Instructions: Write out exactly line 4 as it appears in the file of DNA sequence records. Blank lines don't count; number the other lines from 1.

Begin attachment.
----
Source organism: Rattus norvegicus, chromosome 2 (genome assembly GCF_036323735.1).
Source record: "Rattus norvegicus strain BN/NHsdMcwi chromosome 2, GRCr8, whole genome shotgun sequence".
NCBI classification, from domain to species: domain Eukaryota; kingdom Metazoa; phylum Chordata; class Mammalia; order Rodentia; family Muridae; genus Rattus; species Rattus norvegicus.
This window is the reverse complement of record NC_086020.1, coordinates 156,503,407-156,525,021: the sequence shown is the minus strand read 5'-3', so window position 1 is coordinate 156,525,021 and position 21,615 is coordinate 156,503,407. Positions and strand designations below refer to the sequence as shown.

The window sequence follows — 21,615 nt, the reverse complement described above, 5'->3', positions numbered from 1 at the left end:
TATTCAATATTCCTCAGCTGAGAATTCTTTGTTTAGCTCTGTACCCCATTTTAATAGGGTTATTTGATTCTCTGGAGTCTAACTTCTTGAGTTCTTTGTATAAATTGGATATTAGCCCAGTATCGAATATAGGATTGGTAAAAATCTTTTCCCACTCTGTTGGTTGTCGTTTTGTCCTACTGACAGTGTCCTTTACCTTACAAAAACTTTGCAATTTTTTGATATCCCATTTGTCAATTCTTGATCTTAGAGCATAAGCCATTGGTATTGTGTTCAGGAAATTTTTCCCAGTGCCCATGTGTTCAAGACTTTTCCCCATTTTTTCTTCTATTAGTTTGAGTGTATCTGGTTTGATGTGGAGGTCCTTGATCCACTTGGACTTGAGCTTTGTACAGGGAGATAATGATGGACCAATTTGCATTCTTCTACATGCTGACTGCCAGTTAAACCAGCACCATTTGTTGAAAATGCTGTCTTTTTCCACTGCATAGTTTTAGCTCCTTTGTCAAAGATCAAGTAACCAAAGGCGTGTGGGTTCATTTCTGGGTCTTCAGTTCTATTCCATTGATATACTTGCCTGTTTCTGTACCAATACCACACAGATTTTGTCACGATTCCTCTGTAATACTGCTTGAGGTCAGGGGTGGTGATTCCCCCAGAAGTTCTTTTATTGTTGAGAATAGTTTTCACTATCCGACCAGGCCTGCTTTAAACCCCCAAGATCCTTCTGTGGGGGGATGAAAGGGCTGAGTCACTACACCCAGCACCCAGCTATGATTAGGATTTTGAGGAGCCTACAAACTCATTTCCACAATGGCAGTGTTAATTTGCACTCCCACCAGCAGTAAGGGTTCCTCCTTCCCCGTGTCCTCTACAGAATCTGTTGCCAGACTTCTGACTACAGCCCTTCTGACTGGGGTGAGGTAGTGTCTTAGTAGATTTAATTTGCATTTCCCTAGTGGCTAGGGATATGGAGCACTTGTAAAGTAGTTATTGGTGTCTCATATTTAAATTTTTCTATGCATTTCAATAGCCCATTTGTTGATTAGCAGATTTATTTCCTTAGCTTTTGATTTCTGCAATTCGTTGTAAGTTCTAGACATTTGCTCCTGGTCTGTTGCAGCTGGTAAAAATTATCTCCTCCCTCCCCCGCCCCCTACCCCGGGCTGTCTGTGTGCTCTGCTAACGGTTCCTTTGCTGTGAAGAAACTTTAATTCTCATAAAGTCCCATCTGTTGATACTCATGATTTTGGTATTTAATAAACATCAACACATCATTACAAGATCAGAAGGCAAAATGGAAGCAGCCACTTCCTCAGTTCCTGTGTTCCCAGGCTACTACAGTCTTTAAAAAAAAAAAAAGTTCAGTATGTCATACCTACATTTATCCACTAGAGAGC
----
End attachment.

This window is the reverse complement of record NC_086020.1, coordinates 156,503,407-156,525,021: the sequence shown is the minus strand read 5'-3', so window position 1 is coordinate 156,525,021 and position 21,615 is coordinate 156,503,407. Positions and strand designations below refer to the sequence as shown.